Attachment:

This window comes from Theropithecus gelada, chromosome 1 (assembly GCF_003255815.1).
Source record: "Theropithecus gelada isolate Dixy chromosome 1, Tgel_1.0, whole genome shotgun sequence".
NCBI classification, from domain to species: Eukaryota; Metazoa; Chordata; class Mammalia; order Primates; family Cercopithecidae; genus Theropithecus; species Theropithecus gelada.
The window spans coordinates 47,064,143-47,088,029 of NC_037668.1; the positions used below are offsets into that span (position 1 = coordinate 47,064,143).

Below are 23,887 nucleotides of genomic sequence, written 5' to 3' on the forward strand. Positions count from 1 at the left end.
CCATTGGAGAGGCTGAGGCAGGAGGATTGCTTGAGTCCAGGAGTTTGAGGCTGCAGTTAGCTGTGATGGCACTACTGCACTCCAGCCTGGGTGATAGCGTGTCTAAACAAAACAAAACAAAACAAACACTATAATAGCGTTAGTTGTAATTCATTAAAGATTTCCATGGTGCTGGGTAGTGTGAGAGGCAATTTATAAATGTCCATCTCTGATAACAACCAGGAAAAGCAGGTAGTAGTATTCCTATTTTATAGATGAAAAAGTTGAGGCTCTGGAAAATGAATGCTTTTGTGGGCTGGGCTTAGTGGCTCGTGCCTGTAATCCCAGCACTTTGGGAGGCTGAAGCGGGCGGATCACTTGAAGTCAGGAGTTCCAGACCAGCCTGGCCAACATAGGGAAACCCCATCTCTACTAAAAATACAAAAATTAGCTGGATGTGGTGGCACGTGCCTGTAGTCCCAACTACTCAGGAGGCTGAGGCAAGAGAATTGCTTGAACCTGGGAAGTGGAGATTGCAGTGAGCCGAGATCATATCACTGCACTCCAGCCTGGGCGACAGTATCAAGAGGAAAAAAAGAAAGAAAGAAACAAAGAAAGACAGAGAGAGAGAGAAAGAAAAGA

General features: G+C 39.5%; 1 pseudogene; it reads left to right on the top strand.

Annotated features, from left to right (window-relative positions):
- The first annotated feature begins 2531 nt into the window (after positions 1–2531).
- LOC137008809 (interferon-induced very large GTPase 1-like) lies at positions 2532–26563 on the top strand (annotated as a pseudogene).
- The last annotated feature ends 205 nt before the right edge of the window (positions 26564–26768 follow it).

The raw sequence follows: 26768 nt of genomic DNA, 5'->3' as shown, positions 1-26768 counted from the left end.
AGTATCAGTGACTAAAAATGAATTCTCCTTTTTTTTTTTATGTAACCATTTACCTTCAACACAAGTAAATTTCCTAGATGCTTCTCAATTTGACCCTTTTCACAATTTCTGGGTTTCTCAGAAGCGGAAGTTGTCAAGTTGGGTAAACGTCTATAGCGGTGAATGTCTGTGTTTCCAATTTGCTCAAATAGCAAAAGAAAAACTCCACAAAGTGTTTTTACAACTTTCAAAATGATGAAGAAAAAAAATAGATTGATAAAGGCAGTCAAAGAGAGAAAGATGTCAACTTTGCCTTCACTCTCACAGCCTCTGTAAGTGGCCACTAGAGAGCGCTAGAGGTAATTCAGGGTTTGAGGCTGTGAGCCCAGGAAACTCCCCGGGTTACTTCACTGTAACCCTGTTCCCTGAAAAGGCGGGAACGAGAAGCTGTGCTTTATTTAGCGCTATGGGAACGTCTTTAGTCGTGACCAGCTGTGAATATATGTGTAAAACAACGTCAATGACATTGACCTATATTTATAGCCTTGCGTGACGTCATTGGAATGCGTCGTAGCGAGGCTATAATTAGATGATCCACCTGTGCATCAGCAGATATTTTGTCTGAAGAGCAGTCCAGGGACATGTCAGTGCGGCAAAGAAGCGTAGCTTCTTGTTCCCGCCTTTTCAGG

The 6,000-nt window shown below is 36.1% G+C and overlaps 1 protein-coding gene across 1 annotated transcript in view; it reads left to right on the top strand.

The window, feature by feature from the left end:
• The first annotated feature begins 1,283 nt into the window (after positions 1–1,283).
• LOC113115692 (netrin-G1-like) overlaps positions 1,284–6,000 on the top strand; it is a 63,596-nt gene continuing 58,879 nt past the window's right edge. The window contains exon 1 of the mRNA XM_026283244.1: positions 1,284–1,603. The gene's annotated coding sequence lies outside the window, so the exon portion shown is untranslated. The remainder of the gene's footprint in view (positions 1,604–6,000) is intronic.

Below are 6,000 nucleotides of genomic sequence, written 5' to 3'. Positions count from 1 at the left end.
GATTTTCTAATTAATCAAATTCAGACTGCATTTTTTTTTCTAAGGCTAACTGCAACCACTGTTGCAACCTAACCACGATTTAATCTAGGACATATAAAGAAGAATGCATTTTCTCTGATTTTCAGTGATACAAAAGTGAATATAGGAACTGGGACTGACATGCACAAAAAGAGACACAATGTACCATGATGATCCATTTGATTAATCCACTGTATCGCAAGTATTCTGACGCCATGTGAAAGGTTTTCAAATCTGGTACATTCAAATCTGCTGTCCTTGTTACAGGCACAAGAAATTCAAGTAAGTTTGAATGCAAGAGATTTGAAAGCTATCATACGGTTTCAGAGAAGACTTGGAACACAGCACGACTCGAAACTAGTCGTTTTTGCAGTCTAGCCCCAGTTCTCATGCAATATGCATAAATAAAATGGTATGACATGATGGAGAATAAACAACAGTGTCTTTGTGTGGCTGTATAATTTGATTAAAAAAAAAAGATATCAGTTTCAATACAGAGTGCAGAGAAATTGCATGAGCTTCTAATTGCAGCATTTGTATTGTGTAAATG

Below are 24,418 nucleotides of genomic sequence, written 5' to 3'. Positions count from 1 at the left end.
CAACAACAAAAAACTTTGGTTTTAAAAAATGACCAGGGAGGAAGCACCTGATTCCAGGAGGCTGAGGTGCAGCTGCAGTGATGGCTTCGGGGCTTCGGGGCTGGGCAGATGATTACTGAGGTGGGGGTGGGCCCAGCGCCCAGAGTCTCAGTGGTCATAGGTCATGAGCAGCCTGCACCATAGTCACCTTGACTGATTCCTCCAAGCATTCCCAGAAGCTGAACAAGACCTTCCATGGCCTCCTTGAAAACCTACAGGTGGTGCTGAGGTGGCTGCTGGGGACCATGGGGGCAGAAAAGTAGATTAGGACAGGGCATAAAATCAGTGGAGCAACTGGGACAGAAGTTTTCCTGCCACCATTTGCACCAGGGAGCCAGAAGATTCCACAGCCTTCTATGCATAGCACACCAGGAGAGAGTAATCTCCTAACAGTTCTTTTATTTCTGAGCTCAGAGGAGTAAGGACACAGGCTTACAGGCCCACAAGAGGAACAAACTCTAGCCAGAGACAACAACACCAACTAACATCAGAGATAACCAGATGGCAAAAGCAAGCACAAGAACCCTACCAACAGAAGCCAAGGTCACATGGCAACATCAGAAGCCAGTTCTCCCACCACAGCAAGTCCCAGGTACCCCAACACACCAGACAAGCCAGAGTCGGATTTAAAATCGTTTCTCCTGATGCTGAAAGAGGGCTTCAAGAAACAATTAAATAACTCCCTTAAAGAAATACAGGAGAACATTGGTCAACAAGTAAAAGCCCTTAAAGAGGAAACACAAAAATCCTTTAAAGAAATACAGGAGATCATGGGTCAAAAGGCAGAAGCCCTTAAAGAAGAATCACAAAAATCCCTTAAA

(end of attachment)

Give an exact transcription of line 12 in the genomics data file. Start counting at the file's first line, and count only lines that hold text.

The raw sequence follows: 26768 nt of genomic DNA, 5'->3' as shown, positions 1-26768 counted from the left end.